“You are the Weakest Link”: Why Magda Szubanski took on the iconic quiz show

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• “Had it been the way it was before, I wouldn’t have done it”

More than 20 years after its television debut, Weakest Link is returning to Australian screens Tuesday, May 25th on Nine.

Taking on the role of no-nonsense quizmaster is Magda Szubanski. Overseeing the chaos, she will put contestants through their paces as they compete, backstab, and embarrass themselves in hope of winning a cash prize of up to $250,000.

Mediaweek spoke to Szubanski ahead of the Weakest Link premiere about what to expect from the new version of the iconic show.

Bringing Weakest Link back

Szubanski says that she didn’t want to bring the hostility that can be associated with the show.

“From my perspective, they’ve done the show in America and it’s been really successful with Jane Lynch. That was what convinced me to do it, seeing her doing it. It’s just such a classic, you know that line is so famous. It’s apparently the most recognised line in the quiz show pantheon – You are the Weakest Link, goodbye

“What I loved about what Jane Lynch and what the Americans did was that they just took the foot off the pedal in terms of the meanness, it’s more cheeky, playful, tongue in cheek and very self-aware. Had it been the way it was before, I wouldn’t have done it because I just don’t think that’s the right tone with the bruising time that we’ve been through, and the world at the moment. It’s just recognising the times we’re in.”

With so many versions of Weakest Link, Szubanski says that there is one main thing that makes the local version stand out.

“It’s made in 46 territories or something like that, so it’s bound to reflect the personalities and the culture. Australians, we’re all nice to each other, we’re apologising for voting each other off. I love that. I think as much as anything, seeing what Australians do with this is really interesting.”

Jane Lynch on NBC’s Weakest Link. Credit: Chris Haston/NBC.

Working With Contestants

With people lining up to be grilled, Szubanski says that working with the contestants was one of her favourite parts of the show.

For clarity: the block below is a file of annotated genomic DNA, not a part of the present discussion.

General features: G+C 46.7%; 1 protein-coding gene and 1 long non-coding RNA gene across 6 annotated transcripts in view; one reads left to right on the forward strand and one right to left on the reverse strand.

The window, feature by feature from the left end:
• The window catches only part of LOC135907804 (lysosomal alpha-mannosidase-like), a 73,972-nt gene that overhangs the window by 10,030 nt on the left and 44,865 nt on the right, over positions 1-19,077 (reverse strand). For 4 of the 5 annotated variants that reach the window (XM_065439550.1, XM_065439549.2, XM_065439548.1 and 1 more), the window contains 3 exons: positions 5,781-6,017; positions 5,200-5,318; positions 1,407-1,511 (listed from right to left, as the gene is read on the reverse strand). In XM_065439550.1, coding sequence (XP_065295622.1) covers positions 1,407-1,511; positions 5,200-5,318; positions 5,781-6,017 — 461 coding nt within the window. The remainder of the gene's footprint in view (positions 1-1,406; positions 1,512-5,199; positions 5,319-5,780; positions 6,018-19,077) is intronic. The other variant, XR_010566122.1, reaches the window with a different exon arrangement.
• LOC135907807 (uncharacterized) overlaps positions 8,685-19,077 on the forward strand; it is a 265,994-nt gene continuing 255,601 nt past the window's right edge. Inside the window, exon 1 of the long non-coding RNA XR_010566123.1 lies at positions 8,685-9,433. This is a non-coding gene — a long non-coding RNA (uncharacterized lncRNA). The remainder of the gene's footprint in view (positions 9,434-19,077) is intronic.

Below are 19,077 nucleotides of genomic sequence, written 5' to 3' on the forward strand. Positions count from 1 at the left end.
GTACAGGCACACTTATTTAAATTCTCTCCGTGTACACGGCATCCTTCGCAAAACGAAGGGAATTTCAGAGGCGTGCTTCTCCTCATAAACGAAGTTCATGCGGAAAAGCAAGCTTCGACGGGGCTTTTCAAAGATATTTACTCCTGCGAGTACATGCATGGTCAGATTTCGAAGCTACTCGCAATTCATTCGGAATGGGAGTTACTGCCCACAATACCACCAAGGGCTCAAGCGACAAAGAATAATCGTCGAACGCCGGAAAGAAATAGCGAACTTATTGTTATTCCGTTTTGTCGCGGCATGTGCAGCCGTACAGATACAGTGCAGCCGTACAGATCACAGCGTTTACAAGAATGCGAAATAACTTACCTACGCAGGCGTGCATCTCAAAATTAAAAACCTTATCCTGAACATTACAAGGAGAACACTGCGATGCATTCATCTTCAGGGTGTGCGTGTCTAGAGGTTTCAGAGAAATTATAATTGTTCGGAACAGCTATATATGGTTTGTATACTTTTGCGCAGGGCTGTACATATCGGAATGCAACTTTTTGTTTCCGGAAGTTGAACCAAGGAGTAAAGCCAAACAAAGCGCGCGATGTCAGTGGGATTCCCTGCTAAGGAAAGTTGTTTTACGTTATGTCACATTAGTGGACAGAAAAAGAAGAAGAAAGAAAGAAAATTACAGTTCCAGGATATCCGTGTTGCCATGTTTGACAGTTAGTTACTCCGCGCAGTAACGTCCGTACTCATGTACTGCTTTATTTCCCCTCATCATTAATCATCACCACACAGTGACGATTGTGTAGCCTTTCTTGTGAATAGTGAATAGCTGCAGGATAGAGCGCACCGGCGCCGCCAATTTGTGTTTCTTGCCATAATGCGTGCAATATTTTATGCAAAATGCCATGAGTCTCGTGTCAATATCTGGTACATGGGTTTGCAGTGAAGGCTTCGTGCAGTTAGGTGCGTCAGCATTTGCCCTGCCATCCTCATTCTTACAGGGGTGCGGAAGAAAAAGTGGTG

“I am a people lover I have to say. I really do love people and coming out of Covid and being in a room with people, it’s like my two favourite things, hanging out with people and quiz questions, learning lots of stuff, and then getting to have a bit of a tease and a bit of a stir as well.

“And they’re game for it – sometimes they were a little too game, I’m thinking ‘what is going on with you people?’ – they’re coming in there wanting me to be mean to them. I don’t know what that says about Australian nature, you can draw your own conclusions.”

Drawing Inspiration

Despite the number of different versions of the show that are out there, Szubanski says that she deliberately avoided watching them so that she could make this show her own.

My thing is to not watch what anyone else is doing and to not be influenced. I’ve always been like that, because it’s too easy to catch someone else’s cadence. I watched one episode of Jane Lynch and a tiny bit of the others on this show, because I was like ‘no, I want to really do my own thing with it’. So it’s very much coming from that tradition of Weakest Link, rather than anything external.”

There are, however, some other influences that Szubanski draws on.

“You might see some of my old characters pop in, or not pop in as such, but just references to them. We’ve loosened it up a bit so that I can have a play and bring some of my strengths to it and have it be reflective of me. You don’t want to straitjacket yourself too much and the BBC producers and Channel Nine were very keen that I do that. So it’s definitely much more reflective of me and my style. 

“I put my own stamp on it, I’m pissing all over it!”

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Having a regular gig is a win for anyone coming out of the Covid-19 pandemic, and Szubanski says that she is grateful for the opportunities Weakest Link has given her. 

“For me, it’s great because it’s a fun thing to do, it’s a good regular gig which anyone in this industry is really happy to get. It’s so uncertain, especially in this industry at the moment.

“This employs a whole bunch of people. It’s great, and it’s great for me to have that sufficient work that allows me to do all the other stuff like writing and working on the trauma project, which is a great passion of mine. Using creative arts to help people who have gone through bushfires, disasters, that sort of thing, with an entity called Regeneration that Egg Boy – Will Connolly – and I raised money for and started with a bunch of trauma experts. That takes a lot of time, and of course, it’s all completely unpaid, but I wouldn’t want to be paid for it anyway. It’s great, it just fits into our lives really perfectly, so it’s good.”

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